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Time for a photons arrival

  • Thread starter Brewer
  • Start date
  • #1

Homework Statement

The metric for trajectories along radial lines passing through observers on
Earth in comoving coordinates is
[tex]ds^2 = −c^2dt^2 + a(t)^2dr^2[/tex].
At time [tex]t_0[/tex], now, a galaxy comoving with the expansion that is not currently
observable here on Earth is receding from us at a recession velocity of [tex]v_p[/tex].

(a) In terms of [tex]v_p[/tex], the Hubble constant [tex]H_0[/tex] and the present value of the scale factor [/tex]a(t_0)[/tex], what are the current proper distance [tex]dp[/tex] and comoving distance r to the object?

(b) Consider a Universe where the time rate of change of the scale factor is
a constant. Show that the value of the scale factor at time t is given by
[tex]a(t) = a(t_0)(1 + H_0(t − t_0))[/tex].

(c) The source emits a photon directed towards us. Show that the time [tex]\tau[/tex] for
the photon to travel here from the source is given by
[tex]\tau = \frac{1}{H_0}(e^{\frac{v_p}{c}} - 1).[/tex]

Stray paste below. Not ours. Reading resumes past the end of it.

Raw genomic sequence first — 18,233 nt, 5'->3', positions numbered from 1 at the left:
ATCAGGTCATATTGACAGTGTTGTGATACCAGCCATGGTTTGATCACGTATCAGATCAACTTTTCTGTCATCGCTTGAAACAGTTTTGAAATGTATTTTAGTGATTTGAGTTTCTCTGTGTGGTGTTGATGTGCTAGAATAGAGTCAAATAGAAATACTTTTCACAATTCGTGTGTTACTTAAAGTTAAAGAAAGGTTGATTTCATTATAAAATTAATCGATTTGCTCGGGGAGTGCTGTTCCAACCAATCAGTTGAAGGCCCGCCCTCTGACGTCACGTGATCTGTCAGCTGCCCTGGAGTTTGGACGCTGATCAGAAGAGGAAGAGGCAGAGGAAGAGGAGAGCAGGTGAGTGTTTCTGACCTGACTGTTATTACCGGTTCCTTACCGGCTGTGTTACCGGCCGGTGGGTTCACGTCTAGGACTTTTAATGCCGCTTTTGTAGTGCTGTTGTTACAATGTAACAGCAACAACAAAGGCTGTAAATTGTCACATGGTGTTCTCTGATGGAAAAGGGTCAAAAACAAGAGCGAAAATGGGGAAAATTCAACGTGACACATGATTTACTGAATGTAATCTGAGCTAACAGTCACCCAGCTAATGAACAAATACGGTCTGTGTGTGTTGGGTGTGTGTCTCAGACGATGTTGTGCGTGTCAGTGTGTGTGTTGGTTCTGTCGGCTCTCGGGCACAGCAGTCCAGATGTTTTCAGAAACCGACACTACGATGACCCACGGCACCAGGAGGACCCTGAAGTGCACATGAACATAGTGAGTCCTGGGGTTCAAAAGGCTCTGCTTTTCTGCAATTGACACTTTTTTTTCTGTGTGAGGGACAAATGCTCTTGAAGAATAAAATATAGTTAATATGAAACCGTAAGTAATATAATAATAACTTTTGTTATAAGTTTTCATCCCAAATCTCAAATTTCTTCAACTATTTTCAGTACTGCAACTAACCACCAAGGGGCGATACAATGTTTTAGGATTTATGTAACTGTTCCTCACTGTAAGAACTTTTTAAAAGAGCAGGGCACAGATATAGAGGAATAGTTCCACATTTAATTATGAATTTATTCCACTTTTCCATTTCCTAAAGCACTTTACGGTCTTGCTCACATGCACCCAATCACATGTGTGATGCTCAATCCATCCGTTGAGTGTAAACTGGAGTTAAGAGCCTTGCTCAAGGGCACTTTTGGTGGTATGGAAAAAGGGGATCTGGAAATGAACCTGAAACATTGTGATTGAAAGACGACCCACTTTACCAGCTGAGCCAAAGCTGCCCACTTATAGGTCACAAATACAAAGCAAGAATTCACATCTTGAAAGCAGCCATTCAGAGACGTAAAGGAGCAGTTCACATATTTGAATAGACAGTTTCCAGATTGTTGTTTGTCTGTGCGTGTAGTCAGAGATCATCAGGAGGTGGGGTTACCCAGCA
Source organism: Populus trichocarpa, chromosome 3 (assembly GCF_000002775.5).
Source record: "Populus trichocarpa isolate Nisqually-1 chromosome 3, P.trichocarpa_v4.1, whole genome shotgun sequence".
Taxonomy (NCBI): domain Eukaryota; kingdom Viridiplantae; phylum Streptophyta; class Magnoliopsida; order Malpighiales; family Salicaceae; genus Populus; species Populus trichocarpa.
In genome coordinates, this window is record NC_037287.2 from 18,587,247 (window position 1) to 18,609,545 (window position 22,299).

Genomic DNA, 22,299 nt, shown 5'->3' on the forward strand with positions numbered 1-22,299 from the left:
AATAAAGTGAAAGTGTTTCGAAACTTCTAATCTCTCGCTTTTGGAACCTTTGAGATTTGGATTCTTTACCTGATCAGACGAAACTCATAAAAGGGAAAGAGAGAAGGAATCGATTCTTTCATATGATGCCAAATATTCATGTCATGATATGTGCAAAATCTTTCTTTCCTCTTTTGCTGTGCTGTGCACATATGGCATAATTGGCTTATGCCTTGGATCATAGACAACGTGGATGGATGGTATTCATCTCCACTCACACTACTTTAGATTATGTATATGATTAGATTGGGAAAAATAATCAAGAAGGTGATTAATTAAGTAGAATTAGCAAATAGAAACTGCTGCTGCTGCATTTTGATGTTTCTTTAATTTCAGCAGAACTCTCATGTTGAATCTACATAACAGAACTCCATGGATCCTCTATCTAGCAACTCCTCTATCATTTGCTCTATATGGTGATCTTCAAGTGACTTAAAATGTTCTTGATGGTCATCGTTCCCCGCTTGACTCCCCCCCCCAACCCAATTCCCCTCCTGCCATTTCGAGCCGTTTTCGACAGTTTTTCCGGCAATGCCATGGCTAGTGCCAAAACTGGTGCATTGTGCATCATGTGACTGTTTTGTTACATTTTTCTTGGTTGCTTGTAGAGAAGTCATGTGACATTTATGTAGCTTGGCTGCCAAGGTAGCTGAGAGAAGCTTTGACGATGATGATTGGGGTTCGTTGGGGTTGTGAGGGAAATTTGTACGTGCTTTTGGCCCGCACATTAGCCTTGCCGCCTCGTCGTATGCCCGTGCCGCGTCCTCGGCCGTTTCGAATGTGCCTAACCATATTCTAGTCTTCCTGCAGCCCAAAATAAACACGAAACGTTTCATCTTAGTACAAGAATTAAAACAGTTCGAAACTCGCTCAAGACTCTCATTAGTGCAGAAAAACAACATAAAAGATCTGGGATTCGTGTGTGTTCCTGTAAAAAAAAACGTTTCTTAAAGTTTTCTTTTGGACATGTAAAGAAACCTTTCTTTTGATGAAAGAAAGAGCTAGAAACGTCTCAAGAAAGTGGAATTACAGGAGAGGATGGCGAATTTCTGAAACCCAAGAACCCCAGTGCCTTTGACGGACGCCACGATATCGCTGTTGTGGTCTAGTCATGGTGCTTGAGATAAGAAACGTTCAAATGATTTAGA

The Attempt at a Solution

I've got parts a and b done. For a,
[tex]d_p = \frac{v_p}{H_0}[/tex] and [tex]r = \frac{a(t_0)v_p}{H_0}[/tex]

and I can show whats asked of me in part b by integrating. However I am completely stumped by part c of the question.

I've started it by saying that for a photon, [tex]ds = 0[/tex] so that it can be said that
[tex]c\frac{dt}{a(t)} = dr[/tex], but then I got lost.

I tried substituting in for [tex]a(t)[/tex] and got three separate integrals that can be done, two of them being constants (and so just giving me first order powers of t) and the other giving me [tex]ln(t)[/tex], but after substituting the limits in (I assume these would be 0 and [tex]\tau[/tex] I don't know what to do with the ln0 that I get. And I have the linear powers of t to worry about.

If anyone could walk me through the steps I would appreciate it.

Answers and Replies

  • #2
I totally forgot how to integrate and how to split up fractions. I think I have it now.

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